As I explored the castle in solitude - my heart soaring at every new discovery - I came across a window at the castles edge, overlooking a valley leading down the mountain. From beneath the window a small dirt path skirted along the base of the castle wall, before heading across the small valley toward a small church in the distance. Stepping through the window and onto the path I felt as though it was likely that little had changed in this quiet valley over the past 500 years. A wooden, hand painted sign hung off-kilter from a gnarled tree trunk, it's rough print advertising homemade goat cheese and rakija – a Balkan fruit brandy. There were a handful of goats, no doubt the producers of said cheese, roaming the hillside, grazing on the scrub grasses that dotted it. Further down the valley I spotted the homestead, a tiny structure nestled in the valley, surrounded by small gardens and orchards.
Winding my way down the small dirt track which lead to the church I was overcome with wonder. The history was palpable. Not some grand history of a once mighty civilization, but the history of the generations of farmers and herders who had likely been tilling the same soil and praying at the same church for hundreds of years. The goat cheese and rakija production process had probably changed very little over that time, and so it seemed had the farmers lives.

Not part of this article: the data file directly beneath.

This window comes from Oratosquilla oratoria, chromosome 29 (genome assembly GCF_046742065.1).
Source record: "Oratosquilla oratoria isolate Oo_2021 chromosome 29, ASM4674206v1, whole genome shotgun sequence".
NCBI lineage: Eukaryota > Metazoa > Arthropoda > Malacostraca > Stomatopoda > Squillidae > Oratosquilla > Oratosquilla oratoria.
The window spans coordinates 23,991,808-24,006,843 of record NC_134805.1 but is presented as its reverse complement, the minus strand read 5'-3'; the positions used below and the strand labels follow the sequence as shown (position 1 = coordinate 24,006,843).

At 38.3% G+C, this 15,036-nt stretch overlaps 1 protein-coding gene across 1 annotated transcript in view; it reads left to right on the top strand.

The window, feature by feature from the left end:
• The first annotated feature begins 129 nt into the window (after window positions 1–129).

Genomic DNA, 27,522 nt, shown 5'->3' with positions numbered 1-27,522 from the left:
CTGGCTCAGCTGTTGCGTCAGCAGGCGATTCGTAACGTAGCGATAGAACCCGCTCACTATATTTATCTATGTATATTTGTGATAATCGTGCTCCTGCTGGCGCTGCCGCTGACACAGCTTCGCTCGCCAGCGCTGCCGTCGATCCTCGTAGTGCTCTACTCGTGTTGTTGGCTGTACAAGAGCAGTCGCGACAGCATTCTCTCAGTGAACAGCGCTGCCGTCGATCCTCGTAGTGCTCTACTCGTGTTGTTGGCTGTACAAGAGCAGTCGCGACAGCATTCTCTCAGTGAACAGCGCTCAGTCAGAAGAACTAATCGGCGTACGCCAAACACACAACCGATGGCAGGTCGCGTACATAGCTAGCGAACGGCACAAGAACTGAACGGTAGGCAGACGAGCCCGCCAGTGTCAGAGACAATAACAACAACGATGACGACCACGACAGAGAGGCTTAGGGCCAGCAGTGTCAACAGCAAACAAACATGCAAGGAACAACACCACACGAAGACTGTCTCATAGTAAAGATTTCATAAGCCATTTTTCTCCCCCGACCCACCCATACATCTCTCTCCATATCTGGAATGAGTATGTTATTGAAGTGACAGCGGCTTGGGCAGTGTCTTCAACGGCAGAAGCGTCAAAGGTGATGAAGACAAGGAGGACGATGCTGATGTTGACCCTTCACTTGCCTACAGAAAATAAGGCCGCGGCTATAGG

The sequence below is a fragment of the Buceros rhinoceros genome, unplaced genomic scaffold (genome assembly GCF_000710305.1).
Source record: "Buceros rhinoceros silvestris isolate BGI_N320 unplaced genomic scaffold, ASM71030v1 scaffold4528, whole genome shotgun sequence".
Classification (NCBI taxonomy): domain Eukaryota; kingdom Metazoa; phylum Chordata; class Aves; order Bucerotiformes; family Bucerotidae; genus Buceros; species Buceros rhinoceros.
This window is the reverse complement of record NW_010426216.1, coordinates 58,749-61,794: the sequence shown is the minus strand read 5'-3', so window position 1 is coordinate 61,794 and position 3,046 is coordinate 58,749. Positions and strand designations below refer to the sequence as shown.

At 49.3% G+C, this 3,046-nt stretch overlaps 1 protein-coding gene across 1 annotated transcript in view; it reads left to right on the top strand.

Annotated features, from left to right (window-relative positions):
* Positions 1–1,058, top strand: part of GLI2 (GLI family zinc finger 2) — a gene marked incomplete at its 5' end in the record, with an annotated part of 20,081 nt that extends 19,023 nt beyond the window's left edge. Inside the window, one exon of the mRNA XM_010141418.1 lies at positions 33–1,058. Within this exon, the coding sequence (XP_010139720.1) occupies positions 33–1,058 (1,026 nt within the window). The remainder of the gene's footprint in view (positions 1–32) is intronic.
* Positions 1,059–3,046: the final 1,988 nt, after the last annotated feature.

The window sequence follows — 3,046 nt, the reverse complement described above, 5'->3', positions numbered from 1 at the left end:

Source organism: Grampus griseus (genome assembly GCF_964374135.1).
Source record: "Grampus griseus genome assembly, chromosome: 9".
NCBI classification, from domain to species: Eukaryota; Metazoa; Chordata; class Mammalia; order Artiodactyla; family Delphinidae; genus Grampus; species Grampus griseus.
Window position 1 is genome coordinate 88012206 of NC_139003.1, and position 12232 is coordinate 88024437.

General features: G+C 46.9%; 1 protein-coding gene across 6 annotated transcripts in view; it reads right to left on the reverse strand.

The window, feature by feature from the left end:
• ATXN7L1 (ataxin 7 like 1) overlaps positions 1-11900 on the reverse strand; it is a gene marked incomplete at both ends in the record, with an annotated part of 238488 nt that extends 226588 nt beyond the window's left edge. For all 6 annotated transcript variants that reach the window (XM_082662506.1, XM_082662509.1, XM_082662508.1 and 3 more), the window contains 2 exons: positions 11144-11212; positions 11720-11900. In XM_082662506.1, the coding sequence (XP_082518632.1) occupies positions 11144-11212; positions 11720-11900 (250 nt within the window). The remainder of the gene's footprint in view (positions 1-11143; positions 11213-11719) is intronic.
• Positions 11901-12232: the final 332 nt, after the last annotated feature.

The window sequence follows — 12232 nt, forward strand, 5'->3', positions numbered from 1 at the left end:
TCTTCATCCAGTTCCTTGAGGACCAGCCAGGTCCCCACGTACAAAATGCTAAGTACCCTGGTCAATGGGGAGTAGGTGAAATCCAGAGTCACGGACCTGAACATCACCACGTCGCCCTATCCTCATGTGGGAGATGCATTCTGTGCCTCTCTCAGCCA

The church itself was tiny, with only room for a handful of worshipers inside its crumbling stone walls. Lichen and moss spread from the cracks in the plaster, and the blue and red remnants of a once painted ceiling still clung on, devout in their attempt to convey a long dead artists vision.
On the outside, the few red clay shingles which remained all but overtaken by the creeping growth of grass and weeds. The bell tower hung empty, and the walls of the courtyard crumbled around the structure. The carving on lintel above the entry was still clearly readable, though in a language I could not understand, some form of Slavic.
After exploring the area, and spending some time soaking in the bucolic, mountainside setting I made my way back up the path towards the castle.